• adaptability, that evaluates the ability of the strategy to deal with topological changes during the simulation.
• reactiveness, that evaluates the ability of the strategy to patrol over various topologies without learning time, recalibration of parameters and definition of specific strategies to perform the task for each topology [32].

Cognitive strategies

In the context of MAP, cognitive agents can perceive the whole graph [29]. Cognitive agents are thus able to pursue a goal, namely to plan to visit a distant node. As previously indicated, for the application motivating this work, the focus is on the capacity to plan a visit to a remote node, rather than on perception skills.
Machado et al. proposed the Idleness Coordinator (IC) strategy [29], also called Cognitive Coordinated (CC) by Almeida et al. [2] and in further works. In this strategy, agents can perceive the whole graph and select the next remote node to visit as that with the highest true idleness. The agent is instructed to visit this node by a centralising coordinator. Everything happens as if there was a perfect communication between agents. Actually, agents communicate unrestrictedly with the coordinator and idlenesses are estimated by the latter on the basis of all information it has centralised. It is responsible for avoiding that more than one agent choose the same next remote node and responds instantaneously to provide it. When the coordinator is fully-informed, i.e. it has a global knowledge of executed and planned paths for all agents, it can be thought of as an omniscient coordinator. Eventually, agents use the Floyd-Warshall algorithm to compute the shortest path between their current node v0 and the assigned goal v1. This algorithm minimises the time-to-go from v0 to v1, i.e. d(v0, v1).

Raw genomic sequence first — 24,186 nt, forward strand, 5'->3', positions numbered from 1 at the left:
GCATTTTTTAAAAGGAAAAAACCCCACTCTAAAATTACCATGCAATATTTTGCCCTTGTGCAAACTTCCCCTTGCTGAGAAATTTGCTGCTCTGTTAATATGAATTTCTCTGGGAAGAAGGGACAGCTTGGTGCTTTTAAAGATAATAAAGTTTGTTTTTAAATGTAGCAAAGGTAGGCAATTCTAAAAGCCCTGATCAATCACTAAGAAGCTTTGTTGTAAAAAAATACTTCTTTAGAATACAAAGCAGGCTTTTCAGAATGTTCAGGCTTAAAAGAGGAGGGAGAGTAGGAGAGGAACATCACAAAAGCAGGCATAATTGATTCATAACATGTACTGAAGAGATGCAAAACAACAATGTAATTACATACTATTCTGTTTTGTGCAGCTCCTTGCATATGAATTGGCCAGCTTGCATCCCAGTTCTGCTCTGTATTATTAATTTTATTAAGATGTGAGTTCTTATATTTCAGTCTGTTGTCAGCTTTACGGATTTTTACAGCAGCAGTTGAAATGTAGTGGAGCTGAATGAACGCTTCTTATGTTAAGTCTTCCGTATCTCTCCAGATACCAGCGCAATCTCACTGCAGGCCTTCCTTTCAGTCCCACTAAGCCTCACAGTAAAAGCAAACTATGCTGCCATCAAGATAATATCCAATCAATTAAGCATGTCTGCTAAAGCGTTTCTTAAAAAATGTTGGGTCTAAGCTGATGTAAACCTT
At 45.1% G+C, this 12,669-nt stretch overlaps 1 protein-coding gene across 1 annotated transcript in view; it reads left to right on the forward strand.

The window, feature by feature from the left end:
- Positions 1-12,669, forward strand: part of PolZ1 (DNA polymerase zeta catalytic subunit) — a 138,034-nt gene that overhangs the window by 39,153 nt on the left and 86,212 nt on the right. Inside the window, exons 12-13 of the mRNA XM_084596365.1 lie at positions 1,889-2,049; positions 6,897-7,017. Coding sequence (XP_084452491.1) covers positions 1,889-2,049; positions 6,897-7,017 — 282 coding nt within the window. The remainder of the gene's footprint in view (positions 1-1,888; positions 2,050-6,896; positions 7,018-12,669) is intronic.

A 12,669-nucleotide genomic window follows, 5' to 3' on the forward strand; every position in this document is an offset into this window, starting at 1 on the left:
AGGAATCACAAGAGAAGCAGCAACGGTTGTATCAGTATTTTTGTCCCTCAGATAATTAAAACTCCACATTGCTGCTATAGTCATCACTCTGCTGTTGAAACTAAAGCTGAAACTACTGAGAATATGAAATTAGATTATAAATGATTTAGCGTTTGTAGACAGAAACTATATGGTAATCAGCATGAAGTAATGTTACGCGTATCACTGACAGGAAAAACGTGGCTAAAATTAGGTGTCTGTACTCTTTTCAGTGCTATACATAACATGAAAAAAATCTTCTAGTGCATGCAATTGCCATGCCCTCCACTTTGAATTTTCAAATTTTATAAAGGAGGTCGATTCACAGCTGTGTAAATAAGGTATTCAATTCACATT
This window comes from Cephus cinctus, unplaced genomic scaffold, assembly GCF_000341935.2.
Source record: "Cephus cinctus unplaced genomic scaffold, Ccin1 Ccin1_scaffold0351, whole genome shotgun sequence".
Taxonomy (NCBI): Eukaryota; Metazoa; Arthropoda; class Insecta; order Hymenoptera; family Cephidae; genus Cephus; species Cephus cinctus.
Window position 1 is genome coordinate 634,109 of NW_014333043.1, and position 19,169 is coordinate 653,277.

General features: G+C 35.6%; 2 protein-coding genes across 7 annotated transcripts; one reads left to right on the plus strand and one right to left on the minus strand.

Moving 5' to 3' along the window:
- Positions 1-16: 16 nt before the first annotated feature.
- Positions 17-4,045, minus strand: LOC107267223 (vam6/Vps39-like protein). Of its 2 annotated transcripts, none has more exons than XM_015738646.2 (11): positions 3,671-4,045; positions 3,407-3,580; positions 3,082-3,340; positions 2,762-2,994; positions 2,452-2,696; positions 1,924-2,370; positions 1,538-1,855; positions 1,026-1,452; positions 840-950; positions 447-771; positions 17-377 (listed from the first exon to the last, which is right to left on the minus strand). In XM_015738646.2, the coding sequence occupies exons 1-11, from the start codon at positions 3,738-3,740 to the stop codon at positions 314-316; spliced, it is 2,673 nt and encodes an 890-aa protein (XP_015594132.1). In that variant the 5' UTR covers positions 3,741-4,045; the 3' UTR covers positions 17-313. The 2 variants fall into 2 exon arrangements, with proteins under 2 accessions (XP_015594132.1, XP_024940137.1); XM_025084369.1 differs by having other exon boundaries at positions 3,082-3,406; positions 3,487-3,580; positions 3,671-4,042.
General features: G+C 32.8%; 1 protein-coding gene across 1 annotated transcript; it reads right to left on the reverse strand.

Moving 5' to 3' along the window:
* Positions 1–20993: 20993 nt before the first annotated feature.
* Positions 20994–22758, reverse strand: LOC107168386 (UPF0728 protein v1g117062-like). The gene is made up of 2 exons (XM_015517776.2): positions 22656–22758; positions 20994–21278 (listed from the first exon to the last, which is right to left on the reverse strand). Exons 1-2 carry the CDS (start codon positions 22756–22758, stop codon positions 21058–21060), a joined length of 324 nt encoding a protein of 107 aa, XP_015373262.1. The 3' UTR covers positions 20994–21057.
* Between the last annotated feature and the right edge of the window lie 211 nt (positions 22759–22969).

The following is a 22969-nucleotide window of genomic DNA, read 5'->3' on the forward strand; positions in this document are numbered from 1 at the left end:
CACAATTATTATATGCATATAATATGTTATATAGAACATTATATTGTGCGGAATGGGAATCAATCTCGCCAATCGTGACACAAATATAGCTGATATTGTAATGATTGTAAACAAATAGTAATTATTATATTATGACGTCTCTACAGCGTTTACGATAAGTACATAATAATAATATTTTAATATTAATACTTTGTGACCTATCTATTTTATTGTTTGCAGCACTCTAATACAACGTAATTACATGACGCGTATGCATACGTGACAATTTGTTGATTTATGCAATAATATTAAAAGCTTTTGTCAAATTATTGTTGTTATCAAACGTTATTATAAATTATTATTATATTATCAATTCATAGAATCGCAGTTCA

Almeida et al. introduced two methods to improve the CC strategy, the first termed Heuristic is used to select the next remote node to visit exploiting more information than just true idleness, whereas the second one, termed Pathfinder, is used to compute the path to go there exploiting more information than just distance [2].


Heuristic method

The Heuristic method enables selecting the next goal node by taking into account not only the normalised idleness, but also the normalised time-to-go of a candidate goal node from the agent’s current position. The time-to-go between two nodes of V is the travel time of the shortest path between these two nodes. Idleness and time to go are normalised by scaling them between 0 and 1. Because edges with high idleness values ought to be traversed first, 0 is assigned to the maximum idleness whereas a value equal to 1 is assigned to the minimum idleness. Intermediary values are calculated by means of proportions as shown in Eq. 2.3.1: ∀ v ∈ V, if min(i (t)) = max(i (t)), v ∈ V 0 v∈V v ̸ v∈V v ∀ 0 ¯ max(i (t)) − i v0 (t) (2.3.1).

Heuristic and Pathfinder methods

Applying this two methods with CC gives rise to the Heuristic Pathfinder Cognitive Coordinated (HPCC) strategy. The decision process of HPCC includes then two steps:
• Heuristic method, i.e. the selection of a target node that is not necessary in the neighbourhood.
• Pathfinder method, the computation of a path between the current position of the agent and the target node previously selected.
In the HPCC strategy, the coordinator makes a decision by applying these two methods that take as inputs the vector of true idleness and the vector of agent positions as shown in Figure 2.2.

Markov-decision-process-based strategies

A Markov decision process (MDP) is a decision-making model for any discrete time stochastic control process. A MDP is represented by a tuple < S, Ac, P, R >, where:
• S is the set of states, namely for a single agent, the nodes of the graph G.
• Ac is the set of actions, consisting in moving among nodes.